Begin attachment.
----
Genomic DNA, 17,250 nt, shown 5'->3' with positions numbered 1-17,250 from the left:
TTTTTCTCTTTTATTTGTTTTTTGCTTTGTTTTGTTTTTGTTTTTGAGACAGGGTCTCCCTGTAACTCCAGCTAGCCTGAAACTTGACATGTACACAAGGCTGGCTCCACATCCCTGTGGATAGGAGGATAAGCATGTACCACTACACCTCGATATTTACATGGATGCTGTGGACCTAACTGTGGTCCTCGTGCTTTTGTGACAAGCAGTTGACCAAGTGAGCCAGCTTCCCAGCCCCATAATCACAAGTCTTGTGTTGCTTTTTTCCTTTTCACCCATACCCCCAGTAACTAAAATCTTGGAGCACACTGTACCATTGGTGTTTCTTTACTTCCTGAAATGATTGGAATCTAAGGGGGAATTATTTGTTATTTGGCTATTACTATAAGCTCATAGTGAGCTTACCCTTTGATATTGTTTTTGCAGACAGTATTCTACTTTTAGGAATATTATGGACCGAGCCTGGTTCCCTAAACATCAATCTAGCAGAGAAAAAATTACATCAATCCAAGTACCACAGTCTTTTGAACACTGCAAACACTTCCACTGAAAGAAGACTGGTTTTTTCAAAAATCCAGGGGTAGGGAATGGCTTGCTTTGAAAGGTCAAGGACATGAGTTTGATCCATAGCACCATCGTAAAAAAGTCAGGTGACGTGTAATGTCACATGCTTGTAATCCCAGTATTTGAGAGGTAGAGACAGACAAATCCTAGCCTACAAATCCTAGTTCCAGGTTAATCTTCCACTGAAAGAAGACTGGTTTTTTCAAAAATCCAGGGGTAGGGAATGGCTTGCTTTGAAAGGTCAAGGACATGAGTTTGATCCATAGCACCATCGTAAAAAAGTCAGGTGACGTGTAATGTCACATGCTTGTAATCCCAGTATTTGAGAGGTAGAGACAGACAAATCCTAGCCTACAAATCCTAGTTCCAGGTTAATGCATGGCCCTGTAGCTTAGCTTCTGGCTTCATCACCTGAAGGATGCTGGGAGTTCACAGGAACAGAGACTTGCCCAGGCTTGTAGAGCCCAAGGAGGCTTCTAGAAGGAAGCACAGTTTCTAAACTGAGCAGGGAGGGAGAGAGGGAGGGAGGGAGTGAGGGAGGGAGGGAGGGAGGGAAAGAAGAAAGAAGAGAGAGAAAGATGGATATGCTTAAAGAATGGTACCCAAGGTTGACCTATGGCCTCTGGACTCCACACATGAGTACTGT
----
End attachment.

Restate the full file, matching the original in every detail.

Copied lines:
Genomic DNA, 17,250 nt, shown 5'->3' with positions numbered 1-17,250 from the left:
TTTTTCTCTTTTATTTGTTTTTTGCTTTGTTTTGTTTTTGTTTTTGAGACAGGGTCTCCCTGTAACTCCAGCTAGCCTGAAACTTGACATGTACACAAGGCTGGCTCCACATCCCTGTGGATAGGAGGATAAGCATGTACCACTACACCTCGATATTTACATGGATGCTGTGGACCTAACTGTGGTCCTCGTGCTTTTGTGACAAGCAGTTGACCAAGTGAGCCAGCTTCCCAGCCCCATAATCACAAGTCTTGTGTTGCTTTTTTCCTTTTCACCCATACCCCCAGTAACTAAAATCTTGGAGCACACTGTACCATTGGTGTTTCTTTACTTCCTGAAATGATTGGAATCTAAGGGGGAATTATTTGTTATTTGGCTATTACTATAAGCTCATAGTGAGCTTACCCTTTGATATTGTTTTTGCAGACAGTATTCTACTTTTAGGAATATTATGGACCGAGCCTGGTTCCCTAAACATCAATCTAGCAGAGAAAAAATTACATCAATCCAAGTACCACAGTCTTTTGAACACTGCAAACACTTCCACTGAAAGAAGACTGGTTTTTTCAAAAATCCAGGGGTAGGGAATGGCTTGCTTTGAAAGGTCAAGGACATGAGTTTGATCCATAGCACCATCGTAAAAAAGTCAGGTGACGTGTAATGTCACATGCTTGTAATCCCAGTATTTGAGAGGTAGAGACAGACAAATCCTAGCCTACAAATCCTAGTTCCAGGTTAATCTTCCACTGAAAGAAGACTGGTTTTTTCAAAAATCCAGGGGTAGGGAATGGCTTGCTTTGAAAGGTCAAGGACATGAGTTTGATCCATAGCACCATCGTAAAAAAGTCAGGTGACGTGTAATGTCACATGCTTGTAATCCCAGTATTTGAGAGGTAGAGACAGACAAATCCTAGCCTACAAATCCTAGTTCCAGGTTAATGCATGGCCCTGTAGCTTAGCTTCTGGCTTCATCACCTGAAGGATGCTGGGAGTTCACAGGAACAGAGACTTGCCCAGGCTTGTAGAGCCCAAGGAGGCTTCTAGAAGGAAGCACAGTTTCTAAACTGAGCAGGGAGGGAGAGAGGGAGGGAGGGAGTGAGGGAGGGAGGGAGGGAGGGAAAGAAGAAAGAAGAGAGAGAAAGATGGATATGCTTAAAGAATGGTACCCAAGGTTGACCTATGGCCTCTGGACTCCACACATGAGTACTGT